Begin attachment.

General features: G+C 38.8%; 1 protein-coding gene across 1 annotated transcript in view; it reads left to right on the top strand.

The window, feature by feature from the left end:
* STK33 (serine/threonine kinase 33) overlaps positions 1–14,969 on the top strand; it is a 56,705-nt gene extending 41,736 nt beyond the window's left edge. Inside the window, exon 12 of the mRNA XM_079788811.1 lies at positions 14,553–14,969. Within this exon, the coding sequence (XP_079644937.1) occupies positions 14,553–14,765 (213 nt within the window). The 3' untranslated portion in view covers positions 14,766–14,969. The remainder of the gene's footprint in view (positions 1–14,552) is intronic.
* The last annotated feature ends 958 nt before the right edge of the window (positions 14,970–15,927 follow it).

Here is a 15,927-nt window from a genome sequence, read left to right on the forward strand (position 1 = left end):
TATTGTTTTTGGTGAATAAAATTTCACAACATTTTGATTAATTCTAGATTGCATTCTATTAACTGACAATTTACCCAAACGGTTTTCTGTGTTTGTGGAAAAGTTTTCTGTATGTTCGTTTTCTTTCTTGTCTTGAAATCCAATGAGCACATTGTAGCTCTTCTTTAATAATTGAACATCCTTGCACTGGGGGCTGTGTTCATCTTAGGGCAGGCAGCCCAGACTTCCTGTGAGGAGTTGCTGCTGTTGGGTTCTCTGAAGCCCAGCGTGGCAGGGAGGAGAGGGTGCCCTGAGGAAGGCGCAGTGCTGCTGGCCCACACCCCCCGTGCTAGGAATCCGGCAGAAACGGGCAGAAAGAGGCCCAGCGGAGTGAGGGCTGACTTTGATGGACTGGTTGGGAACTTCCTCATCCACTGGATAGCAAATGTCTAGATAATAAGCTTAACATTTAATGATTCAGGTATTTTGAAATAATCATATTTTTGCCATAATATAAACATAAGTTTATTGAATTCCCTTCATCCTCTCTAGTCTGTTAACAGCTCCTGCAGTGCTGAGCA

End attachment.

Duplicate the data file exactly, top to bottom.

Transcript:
General features: G+C 38.8%; 1 protein-coding gene across 1 annotated transcript in view; it reads left to right on the top strand.

The window, feature by feature from the left end:
* STK33 (serine/threonine kinase 33) overlaps positions 1–14,969 on the top strand; it is a 56,705-nt gene extending 41,736 nt beyond the window's left edge. Inside the window, exon 12 of the mRNA XM_079788811.1 lies at positions 14,553–14,969. Within this exon, the coding sequence (XP_079644937.1) occupies positions 14,553–14,765 (213 nt within the window). The 3' untranslated portion in view covers positions 14,766–14,969. The remainder of the gene's footprint in view (positions 1–14,552) is intronic.
* The last annotated feature ends 958 nt before the right edge of the window (positions 14,970–15,927 follow it).

Here is a 15,927-nt window from a genome sequence, read left to right on the forward strand (position 1 = left end):
TATTGTTTTTGGTGAATAAAATTTCACAACATTTTGATTAATTCTAGATTGCATTCTATTAACTGACAATTTACCCAAACGGTTTTCTGTGTTTGTGGAAAAGTTTTCTGTATGTTCGTTTTCTTTCTTGTCTTGAAATCCAATGAGCACATTGTAGCTCTTCTTTAATAATTGAACATCCTTGCACTGGGGGCTGTGTTCATCTTAGGGCAGGCAGCCCAGACTTCCTGTGAGGAGTTGCTGCTGTTGGGTTCTCTGAAGCCCAGCGTGGCAGGGAGGAGAGGGTGCCCTGAGGAAGGCGCAGTGCTGCTGGCCCACACCCCCCGTGCTAGGAATCCGGCAGAAACGGGCAGAAAGAGGCCCAGCGGAGTGAGGGCTGACTTTGATGGACTGGTTGGGAACTTCCTCATCCACTGGATAGCAAATGTCTAGATAATAAGCTTAACATTTAATGATTCAGGTATTTTGAAATAATCATATTTTTGCCATAATATAAACATAAGTTTATTGAATTCCCTTCATCCTCTCTAGTCTGTTAACAGCTCCTGCAGTGCTGAGCA